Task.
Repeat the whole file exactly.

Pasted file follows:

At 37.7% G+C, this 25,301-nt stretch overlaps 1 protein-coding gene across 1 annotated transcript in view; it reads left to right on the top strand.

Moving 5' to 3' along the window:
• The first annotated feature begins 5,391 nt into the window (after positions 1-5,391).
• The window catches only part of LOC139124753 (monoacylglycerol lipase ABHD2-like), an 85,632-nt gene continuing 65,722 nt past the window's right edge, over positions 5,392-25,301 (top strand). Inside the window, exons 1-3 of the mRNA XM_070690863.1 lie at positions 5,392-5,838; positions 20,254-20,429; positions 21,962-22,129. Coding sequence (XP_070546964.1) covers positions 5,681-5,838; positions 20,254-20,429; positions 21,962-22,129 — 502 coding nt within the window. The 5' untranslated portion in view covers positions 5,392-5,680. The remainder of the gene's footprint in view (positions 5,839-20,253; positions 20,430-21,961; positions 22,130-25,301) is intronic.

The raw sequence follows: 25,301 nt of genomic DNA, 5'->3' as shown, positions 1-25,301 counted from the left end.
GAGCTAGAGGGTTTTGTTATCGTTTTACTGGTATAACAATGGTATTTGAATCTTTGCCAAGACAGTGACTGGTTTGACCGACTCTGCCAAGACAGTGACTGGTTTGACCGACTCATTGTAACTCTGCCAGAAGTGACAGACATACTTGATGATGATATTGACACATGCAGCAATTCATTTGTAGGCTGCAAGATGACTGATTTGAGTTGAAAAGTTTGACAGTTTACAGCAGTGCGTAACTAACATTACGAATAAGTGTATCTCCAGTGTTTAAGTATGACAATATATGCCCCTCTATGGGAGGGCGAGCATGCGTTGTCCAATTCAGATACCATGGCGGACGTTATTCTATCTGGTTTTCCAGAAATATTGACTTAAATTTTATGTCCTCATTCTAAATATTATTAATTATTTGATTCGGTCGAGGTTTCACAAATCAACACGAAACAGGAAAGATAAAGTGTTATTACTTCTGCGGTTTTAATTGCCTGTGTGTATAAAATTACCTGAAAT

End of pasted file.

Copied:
At 37.7% G+C, this 25,301-nt stretch overlaps 1 protein-coding gene across 1 annotated transcript in view; it reads left to right on the top strand.

Moving 5' to 3' along the window:
• The first annotated feature begins 5,391 nt into the window (after positions 1-5,391).
• The window catches only part of LOC139124753 (monoacylglycerol lipase ABHD2-like), an 85,632-nt gene continuing 65,722 nt past the window's right edge, over positions 5,392-25,301 (top strand). Inside the window, exons 1-3 of the mRNA XM_070690863.1 lie at positions 5,392-5,838; positions 20,254-20,429; positions 21,962-22,129. Coding sequence (XP_070546964.1) covers positions 5,681-5,838; positions 20,254-20,429; positions 21,962-22,129 — 502 coding nt within the window. The 5' untranslated portion in view covers positions 5,392-5,680. The remainder of the gene's footprint in view (positions 5,839-20,253; positions 20,430-21,961; positions 22,130-25,301) is intronic.

The raw sequence follows: 25,301 nt of genomic DNA, 5'->3' as shown, positions 1-25,301 counted from the left end.
GAGCTAGAGGGTTTTGTTATCGTTTTACTGGTATAACAATGGTATTTGAATCTTTGCCAAGACAGTGACTGGTTTGACCGACTCTGCCAAGACAGTGACTGGTTTGACCGACTCATTGTAACTCTGCCAGAAGTGACAGACATACTTGATGATGATATTGACACATGCAGCAATTCATTTGTAGGCTGCAAGATGACTGATTTGAGTTGAAAAGTTTGACAGTTTACAGCAGTGCGTAACTAACATTACGAATAAGTGTATCTCCAGTGTTTAAGTATGACAATATATGCCCCTCTATGGGAGGGCGAGCATGCGTTGTCCAATTCAGATACCATGGCGGACGTTATTCTATCTGGTTTTCCAGAAATATTGACTTAAATTTTATGTCCTCATTCTAAATATTATTAATTATTTGATTCGGTCGAGGTTTCACAAATCAACACGAAACAGGAAAGATAAAGTGTTATTACTTCTGCGGTTTTAATTGCCTGTGTGTATAAAATTACCTGAAAT